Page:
Tuesday, April 03, 2007

Number 114

Ghost Gallery #1

In his Senate testimony EC Comics publisher Bill Gaines* claimed the horror comic as his invention, but that claim itself was an invention. The EC-style horror comic that became popular in the early 1950s was his and Feldstein's, but horror comics had been around in one form or another since the earliest comic books. Even the superhero titles had their share of horror elements: vampires, witches, and monsters.

This story, the first of the Ghost Gallery By Drew Murdoch series from Jumbo Comics #42, August, 1942, fits into the earlier mode of horror comic, a gothic story: old dark mansion in the swamp, ghosts, and a mysterious, murderous thing.

Grand Comics Database identifies the artist as Bob Hebberd. Fiction House, publisher of Jumbo Comics, utilized the Jerry Iger comic book shop so often several artists worked on one story. Most of the stories in Fiction House Comics were just excuses to put sexy, leggy girls into the panels.** They were popular with their readership, servicemen and teenage boys. The stories didn't have to make much sense, and they often didn't.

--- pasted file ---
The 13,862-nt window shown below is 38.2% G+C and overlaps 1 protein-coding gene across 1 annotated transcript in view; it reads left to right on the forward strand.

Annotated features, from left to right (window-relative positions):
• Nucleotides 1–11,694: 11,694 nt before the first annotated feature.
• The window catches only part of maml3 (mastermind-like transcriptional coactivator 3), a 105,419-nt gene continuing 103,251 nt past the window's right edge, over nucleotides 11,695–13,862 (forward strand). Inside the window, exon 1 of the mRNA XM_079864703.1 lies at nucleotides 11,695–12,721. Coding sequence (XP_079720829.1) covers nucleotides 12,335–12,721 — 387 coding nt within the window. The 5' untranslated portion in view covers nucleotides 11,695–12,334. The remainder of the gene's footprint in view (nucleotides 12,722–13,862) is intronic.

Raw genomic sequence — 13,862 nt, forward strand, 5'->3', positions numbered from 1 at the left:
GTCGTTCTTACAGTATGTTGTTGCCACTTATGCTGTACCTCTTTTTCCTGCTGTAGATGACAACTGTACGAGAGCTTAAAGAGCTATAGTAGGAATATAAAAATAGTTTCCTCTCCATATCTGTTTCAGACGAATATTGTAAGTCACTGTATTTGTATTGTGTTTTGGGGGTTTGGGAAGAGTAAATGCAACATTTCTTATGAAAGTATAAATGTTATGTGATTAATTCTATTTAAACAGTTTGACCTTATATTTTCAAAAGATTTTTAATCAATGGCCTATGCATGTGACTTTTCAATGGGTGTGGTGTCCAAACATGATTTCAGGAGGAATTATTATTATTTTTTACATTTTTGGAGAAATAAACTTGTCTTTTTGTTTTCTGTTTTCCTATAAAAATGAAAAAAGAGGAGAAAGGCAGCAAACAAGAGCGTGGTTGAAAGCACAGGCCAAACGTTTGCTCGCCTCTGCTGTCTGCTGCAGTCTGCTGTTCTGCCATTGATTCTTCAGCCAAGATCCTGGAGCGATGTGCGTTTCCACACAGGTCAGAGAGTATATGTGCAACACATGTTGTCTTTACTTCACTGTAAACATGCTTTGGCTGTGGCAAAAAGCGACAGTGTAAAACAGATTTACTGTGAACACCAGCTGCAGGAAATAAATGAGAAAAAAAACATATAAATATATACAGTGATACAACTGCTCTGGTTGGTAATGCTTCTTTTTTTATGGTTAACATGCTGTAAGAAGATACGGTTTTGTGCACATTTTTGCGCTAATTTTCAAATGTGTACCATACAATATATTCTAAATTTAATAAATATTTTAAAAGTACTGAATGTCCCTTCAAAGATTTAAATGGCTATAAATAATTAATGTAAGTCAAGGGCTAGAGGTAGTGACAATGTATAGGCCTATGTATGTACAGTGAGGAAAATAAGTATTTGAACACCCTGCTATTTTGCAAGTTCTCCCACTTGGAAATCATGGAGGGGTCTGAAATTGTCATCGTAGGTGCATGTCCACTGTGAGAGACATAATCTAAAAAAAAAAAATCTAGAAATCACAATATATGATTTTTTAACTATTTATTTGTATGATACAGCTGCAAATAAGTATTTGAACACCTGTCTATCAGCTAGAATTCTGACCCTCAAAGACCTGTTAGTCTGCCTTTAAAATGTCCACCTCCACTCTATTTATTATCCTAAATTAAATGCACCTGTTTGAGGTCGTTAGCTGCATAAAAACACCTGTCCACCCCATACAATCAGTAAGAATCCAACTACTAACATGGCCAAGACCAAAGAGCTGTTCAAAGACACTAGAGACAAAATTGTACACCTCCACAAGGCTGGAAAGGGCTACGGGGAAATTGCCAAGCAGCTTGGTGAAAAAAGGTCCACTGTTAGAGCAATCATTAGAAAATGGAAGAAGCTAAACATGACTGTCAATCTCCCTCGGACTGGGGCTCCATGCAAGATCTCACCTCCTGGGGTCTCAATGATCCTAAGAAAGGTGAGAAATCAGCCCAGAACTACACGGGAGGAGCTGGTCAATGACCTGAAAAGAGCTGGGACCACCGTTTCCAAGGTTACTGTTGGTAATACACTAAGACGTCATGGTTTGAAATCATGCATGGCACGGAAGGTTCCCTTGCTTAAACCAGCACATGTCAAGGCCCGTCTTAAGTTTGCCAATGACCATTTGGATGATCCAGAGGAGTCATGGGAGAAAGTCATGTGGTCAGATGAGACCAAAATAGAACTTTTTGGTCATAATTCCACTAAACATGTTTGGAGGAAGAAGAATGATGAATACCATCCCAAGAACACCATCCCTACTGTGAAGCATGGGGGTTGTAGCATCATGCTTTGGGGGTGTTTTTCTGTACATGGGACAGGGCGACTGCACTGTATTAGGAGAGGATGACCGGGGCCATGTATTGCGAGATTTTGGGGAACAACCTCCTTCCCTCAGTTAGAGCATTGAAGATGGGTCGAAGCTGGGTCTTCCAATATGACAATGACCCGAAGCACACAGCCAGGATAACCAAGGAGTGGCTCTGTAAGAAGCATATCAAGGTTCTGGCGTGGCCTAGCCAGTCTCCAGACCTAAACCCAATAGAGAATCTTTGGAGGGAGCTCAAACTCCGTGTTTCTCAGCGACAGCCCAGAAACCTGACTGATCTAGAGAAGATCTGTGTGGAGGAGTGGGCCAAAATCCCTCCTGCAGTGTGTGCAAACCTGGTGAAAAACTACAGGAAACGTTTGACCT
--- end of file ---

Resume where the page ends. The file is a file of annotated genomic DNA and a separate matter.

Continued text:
This first Ghost Gallery story seems fairly well done, even for Fiction House. It's full of clichés, but it actually has a story that propels it for six pages, and it's done without most of the panels showing a half-dressed girl. Ghost Gallery must've been a popular series. It continued for over 120 issues of Jumbo Comics.

*Gaines' testimony is on film in the excellent documentary, Tales From The Crypt From The Comics To Television on the DVD, Tales From The Crypt, Season One.

**Hey gang, I don't have anything against sexy, leggy girls.

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